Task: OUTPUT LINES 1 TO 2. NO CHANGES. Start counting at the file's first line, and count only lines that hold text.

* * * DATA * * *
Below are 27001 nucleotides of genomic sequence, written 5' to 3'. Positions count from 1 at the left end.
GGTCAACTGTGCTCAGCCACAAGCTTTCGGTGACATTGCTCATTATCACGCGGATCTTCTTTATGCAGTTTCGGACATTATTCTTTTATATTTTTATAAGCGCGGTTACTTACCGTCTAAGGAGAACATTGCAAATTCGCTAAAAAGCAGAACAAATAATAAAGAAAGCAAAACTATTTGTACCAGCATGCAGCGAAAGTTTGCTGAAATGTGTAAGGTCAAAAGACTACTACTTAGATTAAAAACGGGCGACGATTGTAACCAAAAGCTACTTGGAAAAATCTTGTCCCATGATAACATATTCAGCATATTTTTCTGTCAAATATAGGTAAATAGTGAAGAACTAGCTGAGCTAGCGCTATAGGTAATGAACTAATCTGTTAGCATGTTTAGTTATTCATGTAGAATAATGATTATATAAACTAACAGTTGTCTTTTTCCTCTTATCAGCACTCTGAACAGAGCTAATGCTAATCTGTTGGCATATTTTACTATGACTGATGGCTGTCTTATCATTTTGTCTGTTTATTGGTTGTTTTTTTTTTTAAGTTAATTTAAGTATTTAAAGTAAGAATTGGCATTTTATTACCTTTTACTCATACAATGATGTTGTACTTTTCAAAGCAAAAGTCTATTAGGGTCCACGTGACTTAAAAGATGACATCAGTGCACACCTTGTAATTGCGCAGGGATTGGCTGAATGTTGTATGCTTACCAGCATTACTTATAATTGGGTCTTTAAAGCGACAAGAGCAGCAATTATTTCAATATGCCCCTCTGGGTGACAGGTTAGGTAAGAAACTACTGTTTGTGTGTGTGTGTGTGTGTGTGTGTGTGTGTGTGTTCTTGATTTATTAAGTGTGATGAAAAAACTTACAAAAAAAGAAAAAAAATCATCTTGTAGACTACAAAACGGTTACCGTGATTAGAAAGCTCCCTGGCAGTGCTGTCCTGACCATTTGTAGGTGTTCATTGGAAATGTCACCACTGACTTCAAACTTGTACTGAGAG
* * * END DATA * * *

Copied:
Below are 27001 nucleotides of genomic sequence, written 5' to 3'. Positions count from 1 at the left end.
GGTCAACTGTGCTCAGCCACAAGCTTTCGGTGACATTGCTCATTATCACGCGGATCTTCTTTATGCAGTTTCGGACATTATTCTTTTATATTTTTATAAGCGCGGTTACTTACCGTCTAAGGAGAACATTGCAAATTCGCTAAAAAGCAGAACAAATAATAAAGAAAGCAAAACTATTTGTACCAGCATGCAGCGAAAGTTTGCTGAAATGTGTAAGGTCAAAAGACTACTACTTAGATTAAAAACGGGCGACGATTGTAACCAAAAGCTACTTGGAAAAATCTTGTCCCATGATAACATATTCAGCATATTTTTCTGTCAAATATAGGTAAATAGTGAAGAACTAGCTGAGCTAGCGCTATAGGTAATGAACTAATCTGTTAGCATGTTTAGTTATTCATGTAGAATAATGATTATATAAACTAACAGTTGTCTTTTTCCTCTTATCAGCACTCTGAACAGAGCTAATGCTAATCTGTTGGCATATTTTACTATGACTGATGGCTGTCTTATCATTTTGTCTGTTTATTGGTTGTTTTTTTTTTTAAGTTAATTTAAGTATTTAAAGTAAGAATTGGCATTTTATTACCTTTTACTCATACAATGATGTTGTACTTTTCAAAGCAAAAGTCTATTAGGGTCCACGTGACTTAAAAGATGACATCAGTGCACACCTTGTAATTGCGCAGGGATTGGCTGAATGTTGTATGCTTACCAGCATTACTTATAATTGGGTCTTTAAAGCGACAAGAGCAGCAATTATTTCAATATGCCCCTCTGGGTGACAGGTTAGGTAAGAAACTACTGTTTGTGTGTGTGTGTGTGTGTGTGTGTGTGTGTGTGTTCTTGATTTATTAAGTGTGATGAAAAAACTTACAAAAAAAGAAAAAAAATCATCTTGTAGACTACAAAACGGTTACCGTGATTAGAAAGCTCCCTGGCAGTGCTGTCCTGACCATTTGTAGGTGTTCATTGGAAATGTCACCACTGACTTCAAACTTGTACTGAGAG